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Individuals With Cerebral Palsy “CHArmed” By Specialized Program

Children and Adolescent Hand and Arm (CHArm) Center Helps with Function and Mobility

NEW YORK—June 10, 2008

Fifteen-year-old Chris Gambro loves playing lacrosse, but because of his cerebral palsy he couldn’t fully use his right arm when playing. That all changed after Chris visited the Children and Adolescent Hand and Arm (CHArm) Center at New York’s Hospital for Special Surgery.

After an in-depth consultation, Chris underwent surgery that relaxed his elbow muscles and lengthened his wrist muscles as well as the muscles between his thumb and first finger. Months later, the young lacrosse player had a greater range of mobility in his right arm and the ability to grip the lacrosse stick with his right hand.

The Cerebral Palsy and Neurological Upper Extremity (CPNUE) Program at the CHArm Center focuses on the orthopedic needs of the upper extremities for people like Chris, who have cerebral palsy and other neurological disorders. Through in-depth assessments and surgical reconstruction, when indicated, problems related to extremity posturing, hygiene and functional limitations are addressed in the shoulder, elbow, hand, digits and thumb. Cerebral palsy (CP) is a group of motor problems and physical disorders related to brain injury or to problems with brain growth. CP causes uncontrolled reflex movements and muscle tightness that may affect a part, a side, or the entire body, with varying severity.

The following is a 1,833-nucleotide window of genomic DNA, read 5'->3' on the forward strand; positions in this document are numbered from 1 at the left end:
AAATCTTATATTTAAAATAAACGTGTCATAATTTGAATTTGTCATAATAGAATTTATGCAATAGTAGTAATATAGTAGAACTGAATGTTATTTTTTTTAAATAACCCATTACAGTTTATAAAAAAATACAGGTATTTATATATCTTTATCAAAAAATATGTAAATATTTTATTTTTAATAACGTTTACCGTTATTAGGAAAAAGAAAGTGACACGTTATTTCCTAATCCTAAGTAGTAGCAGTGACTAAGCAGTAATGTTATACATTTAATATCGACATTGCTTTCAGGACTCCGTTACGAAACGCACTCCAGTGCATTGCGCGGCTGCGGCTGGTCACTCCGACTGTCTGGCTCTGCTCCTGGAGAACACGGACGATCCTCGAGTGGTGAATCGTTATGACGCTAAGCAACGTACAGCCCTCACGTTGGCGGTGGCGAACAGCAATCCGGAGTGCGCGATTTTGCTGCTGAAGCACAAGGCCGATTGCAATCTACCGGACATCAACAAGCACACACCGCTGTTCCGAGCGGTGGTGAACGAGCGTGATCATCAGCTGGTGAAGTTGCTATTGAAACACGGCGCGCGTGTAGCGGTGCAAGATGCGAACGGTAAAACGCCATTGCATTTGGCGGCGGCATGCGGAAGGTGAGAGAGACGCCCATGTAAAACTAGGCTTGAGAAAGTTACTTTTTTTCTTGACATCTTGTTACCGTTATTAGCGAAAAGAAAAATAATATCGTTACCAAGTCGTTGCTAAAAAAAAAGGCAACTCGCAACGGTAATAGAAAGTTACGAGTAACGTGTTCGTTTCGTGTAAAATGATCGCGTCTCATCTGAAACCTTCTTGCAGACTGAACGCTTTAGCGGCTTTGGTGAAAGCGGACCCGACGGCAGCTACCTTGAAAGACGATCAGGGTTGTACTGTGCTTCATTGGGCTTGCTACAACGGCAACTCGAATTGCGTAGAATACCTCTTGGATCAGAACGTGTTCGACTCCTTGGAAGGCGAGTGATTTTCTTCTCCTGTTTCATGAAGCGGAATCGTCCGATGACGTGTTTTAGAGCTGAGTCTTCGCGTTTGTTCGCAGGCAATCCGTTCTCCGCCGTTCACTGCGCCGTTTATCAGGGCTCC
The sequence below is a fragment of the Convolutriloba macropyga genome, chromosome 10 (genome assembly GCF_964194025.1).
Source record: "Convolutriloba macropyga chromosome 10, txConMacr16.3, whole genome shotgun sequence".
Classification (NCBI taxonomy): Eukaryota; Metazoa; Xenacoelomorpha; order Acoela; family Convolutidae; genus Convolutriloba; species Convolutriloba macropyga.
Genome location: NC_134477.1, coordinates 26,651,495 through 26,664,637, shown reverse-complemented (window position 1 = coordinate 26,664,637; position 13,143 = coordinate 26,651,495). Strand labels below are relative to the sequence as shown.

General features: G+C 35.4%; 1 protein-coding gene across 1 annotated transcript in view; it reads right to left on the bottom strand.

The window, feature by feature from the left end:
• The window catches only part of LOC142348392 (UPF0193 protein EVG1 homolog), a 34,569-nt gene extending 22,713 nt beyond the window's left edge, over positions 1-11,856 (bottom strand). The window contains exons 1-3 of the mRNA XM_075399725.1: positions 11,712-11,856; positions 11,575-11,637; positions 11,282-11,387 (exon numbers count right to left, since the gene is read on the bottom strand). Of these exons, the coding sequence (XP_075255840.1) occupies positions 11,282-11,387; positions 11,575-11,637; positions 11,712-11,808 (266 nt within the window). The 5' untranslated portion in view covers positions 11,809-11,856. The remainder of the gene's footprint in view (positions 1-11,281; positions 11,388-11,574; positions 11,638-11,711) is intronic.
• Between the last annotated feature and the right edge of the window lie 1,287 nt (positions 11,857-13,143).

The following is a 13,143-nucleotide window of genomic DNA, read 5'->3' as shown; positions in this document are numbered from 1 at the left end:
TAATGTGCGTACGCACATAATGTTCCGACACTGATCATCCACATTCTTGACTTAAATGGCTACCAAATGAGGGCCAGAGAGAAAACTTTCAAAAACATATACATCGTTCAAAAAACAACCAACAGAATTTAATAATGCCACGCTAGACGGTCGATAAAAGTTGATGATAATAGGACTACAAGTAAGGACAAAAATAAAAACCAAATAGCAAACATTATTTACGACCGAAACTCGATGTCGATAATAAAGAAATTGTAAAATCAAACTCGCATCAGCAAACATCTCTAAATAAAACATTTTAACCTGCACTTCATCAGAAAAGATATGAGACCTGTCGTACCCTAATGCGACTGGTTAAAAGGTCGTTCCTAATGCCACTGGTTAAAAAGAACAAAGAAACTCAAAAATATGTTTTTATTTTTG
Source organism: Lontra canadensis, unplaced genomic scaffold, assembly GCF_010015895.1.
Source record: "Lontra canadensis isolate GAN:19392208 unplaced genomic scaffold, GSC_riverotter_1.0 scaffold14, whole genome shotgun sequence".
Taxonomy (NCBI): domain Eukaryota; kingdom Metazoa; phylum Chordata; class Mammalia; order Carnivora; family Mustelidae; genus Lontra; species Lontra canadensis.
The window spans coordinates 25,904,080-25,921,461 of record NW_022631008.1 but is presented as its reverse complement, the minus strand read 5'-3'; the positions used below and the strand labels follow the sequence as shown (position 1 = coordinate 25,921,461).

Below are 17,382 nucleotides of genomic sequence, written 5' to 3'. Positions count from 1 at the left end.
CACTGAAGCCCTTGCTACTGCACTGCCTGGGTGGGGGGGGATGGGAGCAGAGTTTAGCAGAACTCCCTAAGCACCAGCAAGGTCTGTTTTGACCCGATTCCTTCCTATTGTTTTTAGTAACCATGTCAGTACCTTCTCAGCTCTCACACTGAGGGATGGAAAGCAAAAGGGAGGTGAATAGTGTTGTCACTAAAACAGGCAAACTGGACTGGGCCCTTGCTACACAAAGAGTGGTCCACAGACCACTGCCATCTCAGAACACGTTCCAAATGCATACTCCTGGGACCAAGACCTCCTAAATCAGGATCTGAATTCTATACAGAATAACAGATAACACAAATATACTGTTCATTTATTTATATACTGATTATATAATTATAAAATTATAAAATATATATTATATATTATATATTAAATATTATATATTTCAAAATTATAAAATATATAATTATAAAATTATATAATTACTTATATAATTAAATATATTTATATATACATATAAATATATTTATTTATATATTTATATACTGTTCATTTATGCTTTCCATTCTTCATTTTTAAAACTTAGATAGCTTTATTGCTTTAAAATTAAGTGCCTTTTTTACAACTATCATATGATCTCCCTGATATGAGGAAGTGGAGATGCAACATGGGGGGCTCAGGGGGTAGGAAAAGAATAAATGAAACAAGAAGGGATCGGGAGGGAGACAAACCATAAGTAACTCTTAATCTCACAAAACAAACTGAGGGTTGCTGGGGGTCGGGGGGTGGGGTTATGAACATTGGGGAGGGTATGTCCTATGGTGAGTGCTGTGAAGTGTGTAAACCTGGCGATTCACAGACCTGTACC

About HSS | Hospital for Special Surgery
HSS is the world’s leading academic medical center focused on musculoskeletal health. At its core is Hospital for Special Surgery, nationally ranked No. 1 in orthopedics (for the eighth consecutive year) and No. 3 in rheumatology by U.S. News & World Report (2017-2018). Founded in 1863, the Hospital has one of the lowest infection rates in the country and was the first in New York State to receive Magnet Recognition for Excellence in Nursing Service from the American Nurses Credentialing Center four consecutive times. The global standard total knee replacement was developed at HSS in 1969. An affiliate of Weill Cornell Medical College, HSS has a main campus in New York City and facilities in New Jersey, Connecticut and in the Long Island and Westchester County regions of New York State. In 2017 HSS provided care to 135,000 patients and performed more than 32,000 surgical procedures. People from all 50 U.S. states and 80 countries travelled to receive care at HSS. In addition to patient care, HSS leads the field in research, innovation and education. The HSS Research Institute comprises 20 laboratories and 300 staff members focused on leading the advancement of musculoskeletal health through prevention of degeneration, tissue repair and tissue regeneration. The HSS Global Innovation Institute was formed in 2016 to realize the potential of new drugs, therapeutics and devices. The culture of innovation is accelerating at HSS as 130 new idea submissions were made to the Global Innovation Institute in 2017 (almost 3x the submissions in 2015). The HSS Education Institute is the world’s leading provider of education on the topic on musculoskeletal health, with its online learning platform offering more than 600 courses to more than 21,000 medical professional members worldwide. Through HSS Global Ventures, the institution is collaborating with medical centers and other organizations to advance the quality and value of musculoskeletal care and to make world-class HSS care more widely accessible nationally and internationally.


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